US 4620129 A
High pressure sodium lamps have been subject to progressive reduction in pressure of contained sodium with attendant reduction in lighting quality. It has now been discovered that modification of lamp components permits the pressure of contained sodium to be maintained at higher levels. Emission materials enclosed within the lamp are altered to limit reactive oxygen in the lamp atmosphere. A thermionic electrode is equipped with an improved emission mix composition as illustrated in areas A and B of the triaxial plot of FIG. 3 and an oxygen getter is intermixed with the mix composition. The oxygen getter is a metal which forms a highly stable oxide and may be at least one selected from the group consisting of titanium, zirconium, hafnium, tantalum and yttrium.
1. As an emission mix for a HPS or DHPS sodium vapor lamp,
the composition corresponding to points within the shaped areas A and B of the triaxial plot of FIG. 3 multiphase compositions derived from CaO, BaO and WO.sub.3, said composition containing a small percentage of an oxygen getter metal which is solid at the operating temperature, above 1200
2. The emission mix of claim 1 in which the points are within shaped area A.
3. A thermionic electrode for a HPS or DHPS sodium vapor lamp comprising a tungsten wire having deposited thereon a composition corresponding to points within the shaped areas A and B of the triaxial plot of FIG. 3 of compositions of CaO, BaO and WO.sub.3, said composition containing a small percentage of a metal effective as an oxygen getter at an operating temperature, above 1200
4. The electrode of claim 3 in which the points are within shaped area A.
5. A high intensity high pressure sodium electric discharge lamp comprising a light-transmission envelope having electrodes sealed into its ends and containing an ionizable medium for carrying the discharge, said electrodes consisting of a refractory metal support structure and an electron emissive component applied thereto consisting of a composition corresponding to points within the shaped areas A and B of the triaxial plot of FIG. 3 of multiphase compositions derived from CaO, BaO and WO.sub.3, said composition containing a small percentage of a metal effective as an oxygen getter which remains solid at an operating temperature, above 1200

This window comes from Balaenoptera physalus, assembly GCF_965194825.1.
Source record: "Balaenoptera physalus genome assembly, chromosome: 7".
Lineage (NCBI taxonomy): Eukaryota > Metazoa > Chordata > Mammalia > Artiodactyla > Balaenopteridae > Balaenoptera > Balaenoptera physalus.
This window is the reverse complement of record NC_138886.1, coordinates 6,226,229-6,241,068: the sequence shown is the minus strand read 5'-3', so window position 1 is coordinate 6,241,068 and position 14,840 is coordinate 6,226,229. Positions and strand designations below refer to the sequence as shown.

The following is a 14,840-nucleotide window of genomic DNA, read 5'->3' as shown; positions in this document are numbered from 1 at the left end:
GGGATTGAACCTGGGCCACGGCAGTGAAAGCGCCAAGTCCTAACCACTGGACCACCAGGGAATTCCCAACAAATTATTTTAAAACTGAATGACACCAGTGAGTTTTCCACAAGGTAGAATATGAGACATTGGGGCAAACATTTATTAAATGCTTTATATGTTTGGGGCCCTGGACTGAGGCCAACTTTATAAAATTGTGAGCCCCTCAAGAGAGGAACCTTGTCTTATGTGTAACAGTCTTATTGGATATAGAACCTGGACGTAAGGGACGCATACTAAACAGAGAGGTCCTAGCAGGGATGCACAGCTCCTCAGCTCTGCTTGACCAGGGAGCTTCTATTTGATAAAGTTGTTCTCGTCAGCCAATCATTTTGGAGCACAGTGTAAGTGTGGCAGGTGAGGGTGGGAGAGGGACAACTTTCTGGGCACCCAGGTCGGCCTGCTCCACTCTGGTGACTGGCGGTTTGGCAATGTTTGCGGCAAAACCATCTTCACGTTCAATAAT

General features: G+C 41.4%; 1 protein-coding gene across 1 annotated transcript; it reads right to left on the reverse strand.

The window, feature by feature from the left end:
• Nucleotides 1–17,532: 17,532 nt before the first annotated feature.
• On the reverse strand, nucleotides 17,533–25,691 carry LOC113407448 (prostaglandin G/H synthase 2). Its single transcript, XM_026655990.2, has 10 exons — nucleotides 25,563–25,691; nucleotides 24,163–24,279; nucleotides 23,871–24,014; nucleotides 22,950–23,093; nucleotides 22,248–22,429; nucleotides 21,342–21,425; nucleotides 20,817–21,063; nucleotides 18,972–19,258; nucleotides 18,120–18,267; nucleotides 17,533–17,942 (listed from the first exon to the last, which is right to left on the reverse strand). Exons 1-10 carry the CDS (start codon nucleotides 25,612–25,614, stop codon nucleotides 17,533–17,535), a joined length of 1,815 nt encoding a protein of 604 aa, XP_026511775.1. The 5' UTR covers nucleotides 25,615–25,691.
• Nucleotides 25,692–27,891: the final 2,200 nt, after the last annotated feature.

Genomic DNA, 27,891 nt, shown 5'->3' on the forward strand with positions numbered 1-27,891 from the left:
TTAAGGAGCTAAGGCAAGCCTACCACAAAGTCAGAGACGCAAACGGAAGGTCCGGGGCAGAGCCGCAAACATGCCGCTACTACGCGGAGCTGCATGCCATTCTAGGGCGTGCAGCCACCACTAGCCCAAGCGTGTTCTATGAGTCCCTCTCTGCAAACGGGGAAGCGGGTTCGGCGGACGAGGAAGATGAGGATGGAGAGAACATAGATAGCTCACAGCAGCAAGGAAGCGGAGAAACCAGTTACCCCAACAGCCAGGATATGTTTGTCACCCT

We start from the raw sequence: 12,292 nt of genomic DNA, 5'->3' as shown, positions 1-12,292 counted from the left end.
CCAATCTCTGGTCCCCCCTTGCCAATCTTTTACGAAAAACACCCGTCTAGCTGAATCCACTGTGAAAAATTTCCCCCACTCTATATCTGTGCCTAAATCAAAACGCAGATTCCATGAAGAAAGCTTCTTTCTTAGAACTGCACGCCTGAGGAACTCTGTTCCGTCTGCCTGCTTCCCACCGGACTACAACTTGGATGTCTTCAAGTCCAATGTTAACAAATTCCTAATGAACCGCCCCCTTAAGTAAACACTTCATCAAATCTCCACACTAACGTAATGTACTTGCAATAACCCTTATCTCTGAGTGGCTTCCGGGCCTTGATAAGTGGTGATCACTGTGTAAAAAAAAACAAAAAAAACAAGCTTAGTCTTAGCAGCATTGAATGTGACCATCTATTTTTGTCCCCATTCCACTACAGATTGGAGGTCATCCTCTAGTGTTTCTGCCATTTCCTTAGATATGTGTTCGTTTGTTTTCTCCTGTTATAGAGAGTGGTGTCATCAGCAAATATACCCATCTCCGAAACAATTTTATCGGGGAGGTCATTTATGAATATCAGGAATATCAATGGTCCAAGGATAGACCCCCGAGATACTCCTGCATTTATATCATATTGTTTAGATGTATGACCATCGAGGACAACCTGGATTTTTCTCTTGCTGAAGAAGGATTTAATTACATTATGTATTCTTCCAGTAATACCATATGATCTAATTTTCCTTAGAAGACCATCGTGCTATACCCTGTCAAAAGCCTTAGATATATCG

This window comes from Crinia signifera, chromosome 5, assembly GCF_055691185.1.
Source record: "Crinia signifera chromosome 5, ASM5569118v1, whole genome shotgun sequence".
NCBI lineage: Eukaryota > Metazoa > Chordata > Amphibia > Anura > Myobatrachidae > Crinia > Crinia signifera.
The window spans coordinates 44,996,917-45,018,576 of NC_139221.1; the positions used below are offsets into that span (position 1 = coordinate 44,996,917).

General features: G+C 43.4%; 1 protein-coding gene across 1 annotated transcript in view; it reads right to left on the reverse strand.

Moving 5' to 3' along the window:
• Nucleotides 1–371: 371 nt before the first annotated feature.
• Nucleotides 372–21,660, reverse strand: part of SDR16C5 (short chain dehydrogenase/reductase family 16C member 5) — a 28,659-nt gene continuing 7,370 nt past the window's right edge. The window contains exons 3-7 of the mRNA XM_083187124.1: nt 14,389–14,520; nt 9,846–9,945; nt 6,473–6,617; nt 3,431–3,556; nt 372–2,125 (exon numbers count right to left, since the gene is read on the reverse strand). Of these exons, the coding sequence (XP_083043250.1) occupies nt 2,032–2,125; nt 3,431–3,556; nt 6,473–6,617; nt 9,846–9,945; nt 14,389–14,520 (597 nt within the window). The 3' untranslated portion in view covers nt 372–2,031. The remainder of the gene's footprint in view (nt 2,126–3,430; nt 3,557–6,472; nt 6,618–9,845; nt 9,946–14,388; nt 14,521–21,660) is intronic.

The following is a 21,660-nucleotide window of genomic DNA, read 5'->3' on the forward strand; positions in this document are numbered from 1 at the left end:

6. A high intensity high pressure sodium electric discharge lamp comprising a light-transmissive envelope having electrodes sealed into its ends and containing a ionizable medium for carrying the discharge, said electrodes consisting of a refractory metal support structure and an electron emissive compound applied thereto consisting of a composition corresponding to points within the shaped area A of the triaxial plot of FIG. 3 of multiphase compositions derived from CaO, BaO and WO.sub.3, and said compound containing a small amount of a finely divided metal effective at the operating temperature of the electrodes of said lamp as an oxygen getter.
7. A method for forming an electrode for a HPS or DHPS lamp having extended useful life which comprises
providing an electrode of refractory metal,
preparing an emission mix of oxides to contain an oxygen getter in an amount less than that which causes decomposition of said mix, and
depositing said emission mix on said refractory metal electrode.
The Patent and Trademark Office may want to consider two copending applications in relaton to the subject application. One is Ser. No. 698,512 filed Feb. 4, 1985 and the other is Ser. No. 728,352 filed Apr. 29, 1985. Both are commonly assigned with the subject application. These applications are incorporated herein by reference.